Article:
Updated 17th March 2011 (see Download section)
This unit provides 4 autonomous MIDI inputs and 1 MIDI output. Note this is a ‘proper’ MIDI Merger – all 4 MIDI inputs can be used at the same time, unlike other ‘designs’. The unit also provides an indication of the channel number being played, and has shown itself to be capable of expansion into a full-blown controller.
The PIC microcontroller I used – 18F4320 was being sold off cheap, at £1.00 each by Crownhill Associates, in Ely – but don’t pester them for any 18F4320’s at this give-away price, as I bought the rest of their stock!
It’s always worthwhile to take a glance at their website, as inevitably they have PICs at discounts you wouldn’t find anywhere else. A purchase I made this week, was 5 PIC18F6620s – a 64-pin TQFP monster PIC – at only £2.00 per pop!
The intention here is to provide details of the schematic and photographs/advice on construction. The PIC code will be discussed more fully on http://picprojects.info.(shortly) All source-code is provided in this post, together with Eagle project files for the printed circuit boards.
The schematic is below. Apart from the PIC and it’s crystal, the other main components are 4 6N138 opto-isolators, 5 on-board DIN sockets, a voltage regulator, and a few resistors. I mounted the LEDs on a separate interface/indicator board, and the schematic for this is shown later. The handful of pin headers are used to add a key matrix and FTDI USB-TTL lead, for upgrading the software, using an internal bootloader.
Following are some views of the PCB. Note these are not all to the same scale. The complete Eagle project for the PCB is available for download.
As shown in the main schematic, the unit functions as a MIDI-Merger and Indicator. With the addition of a keypad, extensions to this are easily added. I added the following, mainly because I find them useful.
- MIDI Minimum volume (set on a channel-by-channel basis)
- MIDI Channel re-assign – Re-assign any MIDI Channel to another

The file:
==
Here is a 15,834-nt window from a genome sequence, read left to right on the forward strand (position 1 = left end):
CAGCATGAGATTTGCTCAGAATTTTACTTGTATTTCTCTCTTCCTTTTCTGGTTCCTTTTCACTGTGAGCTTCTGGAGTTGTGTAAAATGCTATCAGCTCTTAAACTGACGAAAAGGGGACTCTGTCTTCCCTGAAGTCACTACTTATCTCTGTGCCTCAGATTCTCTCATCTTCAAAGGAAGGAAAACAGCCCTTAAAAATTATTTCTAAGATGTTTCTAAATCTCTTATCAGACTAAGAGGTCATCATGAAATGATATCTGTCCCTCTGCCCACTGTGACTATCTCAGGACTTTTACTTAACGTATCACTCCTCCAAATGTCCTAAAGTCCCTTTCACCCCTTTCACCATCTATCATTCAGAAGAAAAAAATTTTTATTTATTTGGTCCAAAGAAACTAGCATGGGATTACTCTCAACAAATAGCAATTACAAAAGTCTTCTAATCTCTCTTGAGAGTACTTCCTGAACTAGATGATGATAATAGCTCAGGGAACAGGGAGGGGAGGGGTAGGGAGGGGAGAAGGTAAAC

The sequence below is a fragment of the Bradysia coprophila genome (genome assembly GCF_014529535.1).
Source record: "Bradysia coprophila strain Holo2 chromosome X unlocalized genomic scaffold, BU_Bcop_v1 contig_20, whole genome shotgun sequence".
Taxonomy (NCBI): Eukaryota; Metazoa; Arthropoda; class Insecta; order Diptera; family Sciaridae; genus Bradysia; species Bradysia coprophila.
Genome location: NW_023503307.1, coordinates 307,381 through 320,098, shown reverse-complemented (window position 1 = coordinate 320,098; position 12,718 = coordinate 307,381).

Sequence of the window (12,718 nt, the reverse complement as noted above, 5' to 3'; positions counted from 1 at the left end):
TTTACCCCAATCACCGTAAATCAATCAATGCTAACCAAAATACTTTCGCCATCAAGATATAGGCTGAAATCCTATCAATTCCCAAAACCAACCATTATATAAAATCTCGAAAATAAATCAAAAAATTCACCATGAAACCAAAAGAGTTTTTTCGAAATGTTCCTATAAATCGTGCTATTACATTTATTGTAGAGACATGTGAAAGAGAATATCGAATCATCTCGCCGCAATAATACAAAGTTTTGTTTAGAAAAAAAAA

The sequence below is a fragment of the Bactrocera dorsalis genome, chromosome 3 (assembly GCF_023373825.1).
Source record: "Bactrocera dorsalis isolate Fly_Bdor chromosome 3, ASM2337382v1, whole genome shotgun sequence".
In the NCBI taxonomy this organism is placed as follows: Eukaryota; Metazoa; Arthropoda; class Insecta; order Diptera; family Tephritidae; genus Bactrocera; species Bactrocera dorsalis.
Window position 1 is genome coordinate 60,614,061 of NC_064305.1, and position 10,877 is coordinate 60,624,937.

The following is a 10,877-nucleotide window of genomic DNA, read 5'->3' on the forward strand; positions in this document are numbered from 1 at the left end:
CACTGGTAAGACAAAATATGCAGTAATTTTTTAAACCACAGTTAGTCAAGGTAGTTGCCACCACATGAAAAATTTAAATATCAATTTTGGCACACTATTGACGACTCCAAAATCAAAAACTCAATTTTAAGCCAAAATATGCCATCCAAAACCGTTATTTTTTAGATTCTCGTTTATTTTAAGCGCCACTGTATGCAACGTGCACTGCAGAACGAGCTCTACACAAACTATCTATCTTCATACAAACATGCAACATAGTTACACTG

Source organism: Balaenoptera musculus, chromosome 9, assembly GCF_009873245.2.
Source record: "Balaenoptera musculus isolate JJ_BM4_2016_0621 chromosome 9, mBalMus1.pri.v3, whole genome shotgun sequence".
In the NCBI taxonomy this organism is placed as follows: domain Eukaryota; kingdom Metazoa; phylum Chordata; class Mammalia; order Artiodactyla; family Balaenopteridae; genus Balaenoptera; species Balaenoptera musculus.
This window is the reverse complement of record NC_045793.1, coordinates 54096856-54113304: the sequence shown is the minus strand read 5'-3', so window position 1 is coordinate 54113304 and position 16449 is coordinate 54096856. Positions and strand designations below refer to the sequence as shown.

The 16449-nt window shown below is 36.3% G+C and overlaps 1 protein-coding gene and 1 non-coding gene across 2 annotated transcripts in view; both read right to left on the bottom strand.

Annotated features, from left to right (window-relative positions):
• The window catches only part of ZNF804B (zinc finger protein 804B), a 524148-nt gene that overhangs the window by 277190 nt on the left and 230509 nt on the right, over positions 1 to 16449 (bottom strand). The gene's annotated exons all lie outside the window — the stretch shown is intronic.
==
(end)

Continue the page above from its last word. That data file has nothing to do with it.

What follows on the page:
- Filter-out unwanted MIDI commands – Get rid of those pesky pitch-wheel messages from your MIDI Guitar Unit!
The front panel I have shown above – I created a separate user-interface board that incorporated a 16-key matrix, and duplicated the reset switch and LEDs.
The 4 resistors are 10K in value and the capacitor is 100nF. I used small TACT switches and extra-bright 3mm LED’s. I used 2- double-row pin headers to connect everything to the main board.
I’m going to be bold here and tell you to forget buidling electronics in the way that instructions are given with a self-build electronics kit – you know the ones that start by telling you to stuff the board in the strict order: Diodes, Resistors, Pin Headers, Capacitors, blah blah. You will no doubt have experienced disappointment when the gizmo didn’t work, and there followed a long tedious trail of fault-finding.
My method of constructing Microcontroller projects was borne out of the experience of developing both the schematic and the software, making fault-finding a complete nightmare unless a simple procedure is followed – iterative development, or if you prefer it creep before you walk.
Take a look at the photo below – yeah there ain’t much on the board yet – but we know the PIC is working, because we’ve made an LED light up with it. Take a look at the ‘main’ procedure in any of my software and you will find a simple LED turn-on, just to give me confidence that the oscillator is working – (crystals can be destroyed with excessive heat when you solder them) and my program works.
But even before we get here, you should have buzzed out every pin on the PIC socket to it’s neighbour, looking for shorts, then switched on the unit with only the regulator installed, and tested that you get 5 volts where it should be and nowhere else.
Note too, that I’ve connected up an FTDI USB-TTL cable to the main UART on the PIC. The 1st thing I always program onto my PIC’s is a bootloader, and that will be sufficient for you to test that the PIC is working and load up your ‘real’ software when you are ready.
Add components in a logical sequence – functionality is the key. In the case of this board, adding a MIDI input stages components, buzzing for shorts then live test is the order of the day, before moving on to the next.